The English Language Learner (ELL) KnowledgeBase for Teachers is an online resource supporting educators responsible for implementing programs for ELL students. It offers resources related to teaching ELL students based on Office for Civil Rights and the No Child Left Behind Act requirements.
This KnowledgeBase is currently being updated to reflect recent changes under federal law. The current version is provided for your reference as much of the information may still be relevant.
Purpose: Districts are required to take affirmative steps to address the language development of English language learners (ELLs) where the inability to speak and understand the English language prevents the students from effective participation in the district's regular education program. Element 1 addresses the legal requirements related to ELL students. Besides school leaders and staff members, these requirements must be understood by the entire school community.
Purpose: School districts have broad discretion in selecting appropriate language programs, but they should consider three general questions when making a decision.
The program chosen should be considered sound by experts in the field. If a district is using a different approach, it must show it is considered a legitimate experimental strategy.
Guideline: "Title III of the No Child Left Behind Act requires each state educational agency to submit a plan to the Secretary of Education describing how the agency will establish standards and objectives for raising the level of English proficiency that are derived from the four recognized domains of language-listening, speaking, reading, and writing-and comprehension. Within that plan English language proficiency standards are meant to guide the design and administration of local language education programs." Teachers instructing English language learners need to be aware of the applicable English language proficiency standards.
Limited English Proficient (LEP) Partnership Initiative
"The LEP Partnership is a U.S. Department of Education initiative to improve assessments of English language proficiency, reading, and mathematics for LEP students." This resource offers information related to that initiative.
ESSA requires each state to have in place ELPS. The standards describe the proficiency level descriptors and student expectations for ELLs. School districts are required to implement ELPS as an integral part of each subject in the required curriculum. States not part of any consortia, have developed their own ELPS aligned to their learning standards
PreK-12 English Language Proficiency Standards
The Teachers of English to Speakers of Other Languages (TESOL) standards publication presents five language proficiency standards. They include social and academic uses of the language students must acquire for success in and beyond the classroom.
WIDA Consortium's English Language Proficiency Standards
The World Class Instructional Design and Assessment (WIDA) Consortium's English language proficiency standards are designed as a curriculum planning and assessment preparation tool. They help educators determine children's English language proficiency levels and how to appropriately challenge them in reaching higher levels.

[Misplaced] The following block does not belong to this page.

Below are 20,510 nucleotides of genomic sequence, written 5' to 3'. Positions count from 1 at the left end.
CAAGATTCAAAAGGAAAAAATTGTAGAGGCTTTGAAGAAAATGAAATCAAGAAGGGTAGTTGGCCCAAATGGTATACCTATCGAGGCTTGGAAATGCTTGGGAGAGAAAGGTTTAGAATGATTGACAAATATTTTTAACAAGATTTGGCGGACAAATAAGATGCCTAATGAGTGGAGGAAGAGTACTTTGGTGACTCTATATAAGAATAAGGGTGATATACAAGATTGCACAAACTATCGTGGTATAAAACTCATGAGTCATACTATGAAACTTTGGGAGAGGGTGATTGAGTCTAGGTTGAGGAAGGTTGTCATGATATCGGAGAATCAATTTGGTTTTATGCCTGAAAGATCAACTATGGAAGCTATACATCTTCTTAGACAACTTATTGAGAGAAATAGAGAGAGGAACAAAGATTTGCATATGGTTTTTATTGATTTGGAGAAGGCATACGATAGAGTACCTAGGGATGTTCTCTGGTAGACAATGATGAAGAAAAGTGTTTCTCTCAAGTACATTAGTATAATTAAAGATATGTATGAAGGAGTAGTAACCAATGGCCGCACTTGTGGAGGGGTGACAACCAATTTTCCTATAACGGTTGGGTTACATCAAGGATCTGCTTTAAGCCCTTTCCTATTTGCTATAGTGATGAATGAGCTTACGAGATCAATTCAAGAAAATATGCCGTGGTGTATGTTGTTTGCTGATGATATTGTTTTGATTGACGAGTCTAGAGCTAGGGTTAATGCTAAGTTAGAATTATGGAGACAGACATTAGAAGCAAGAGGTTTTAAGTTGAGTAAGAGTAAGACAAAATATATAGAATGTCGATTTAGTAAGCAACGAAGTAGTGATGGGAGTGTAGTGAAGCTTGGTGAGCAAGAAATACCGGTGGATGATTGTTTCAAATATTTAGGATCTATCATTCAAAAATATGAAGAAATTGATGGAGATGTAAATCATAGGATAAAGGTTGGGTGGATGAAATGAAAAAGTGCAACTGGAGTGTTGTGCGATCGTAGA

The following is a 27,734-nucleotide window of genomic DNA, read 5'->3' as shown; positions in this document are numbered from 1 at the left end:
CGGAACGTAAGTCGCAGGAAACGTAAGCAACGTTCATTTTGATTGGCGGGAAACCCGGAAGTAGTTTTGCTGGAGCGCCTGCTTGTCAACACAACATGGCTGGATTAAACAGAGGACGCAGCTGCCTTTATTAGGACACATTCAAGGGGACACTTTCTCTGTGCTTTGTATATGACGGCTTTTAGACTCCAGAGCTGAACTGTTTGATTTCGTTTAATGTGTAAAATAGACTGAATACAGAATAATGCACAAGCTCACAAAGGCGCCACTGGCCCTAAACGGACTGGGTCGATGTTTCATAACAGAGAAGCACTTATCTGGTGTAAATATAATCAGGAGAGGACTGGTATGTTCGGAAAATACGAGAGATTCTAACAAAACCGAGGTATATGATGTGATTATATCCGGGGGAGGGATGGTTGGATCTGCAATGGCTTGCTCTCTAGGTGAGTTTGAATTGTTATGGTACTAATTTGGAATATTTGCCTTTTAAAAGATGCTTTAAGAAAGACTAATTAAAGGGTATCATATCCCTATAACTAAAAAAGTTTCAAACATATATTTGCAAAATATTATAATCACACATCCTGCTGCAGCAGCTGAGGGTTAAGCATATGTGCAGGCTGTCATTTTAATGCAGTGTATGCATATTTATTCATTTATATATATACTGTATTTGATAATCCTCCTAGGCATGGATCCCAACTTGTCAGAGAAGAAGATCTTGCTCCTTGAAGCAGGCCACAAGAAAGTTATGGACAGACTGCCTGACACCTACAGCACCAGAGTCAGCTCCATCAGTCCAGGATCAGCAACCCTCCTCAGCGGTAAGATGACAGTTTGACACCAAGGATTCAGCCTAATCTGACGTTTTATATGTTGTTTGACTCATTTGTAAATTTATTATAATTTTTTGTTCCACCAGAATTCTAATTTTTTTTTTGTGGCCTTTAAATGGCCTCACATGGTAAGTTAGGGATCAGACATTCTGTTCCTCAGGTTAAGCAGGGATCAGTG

Purpose: School districts have multiple obligations under Title III of the No Child Left Behind Act and Office of Civil Rights (OCR) requirements. Under Title III, schools receiving such funds are to ensure timely and effective notification to parents of ELL students and extend a means for them to be involved with their child's education. The OCR requirements specify districts do so in a way that ensures meaningful access to ELL students and their parents. Accordingly, schools must develop effective methods of involving parents of ELL students in their child's education. In fulfilling these responsibilities, districts should develop procedures for providing the parents of ELL students with the same information provided to the parents of their non-ELL peers in a language-appropriate manner.
Purpose: A district should have procedures in place for identifying English language learner (ELL) students and assessing their English proficiency. Such procedures should involve parents in making the final determination of whether their child is placed in the district's ELL program. Parents deciding not to have their child or children participate must sign a participation waiver.
Purpose: As noted at the National Clearinghouse for English Language Aquisition (NCELA), "School districts are to provide alternative language instruction programs to children with limited English proficiency to help them develop their English language skills and meet the same state academic content and student achievement standards all students are expected to meet.
In doing so, school districts have broad discretion in selecting appropriate language programs, but should consider the following when developing their program.
Purpose: A district should establish criteria to determine when English language learner (ELL) students qualify for exiting from the program. The exit criteria should be based on objective standards that ensure ELL students will be able to participate meaningfully and successfully in the district's regular education program.
Purpose: In fulfilling the requirements of the No Child Left Behind Act and the Office for Civil Rights, staff development must occur to ensure ELL students progress academically and be afforded equal educational opportunity. This includes professional learning in the following areas: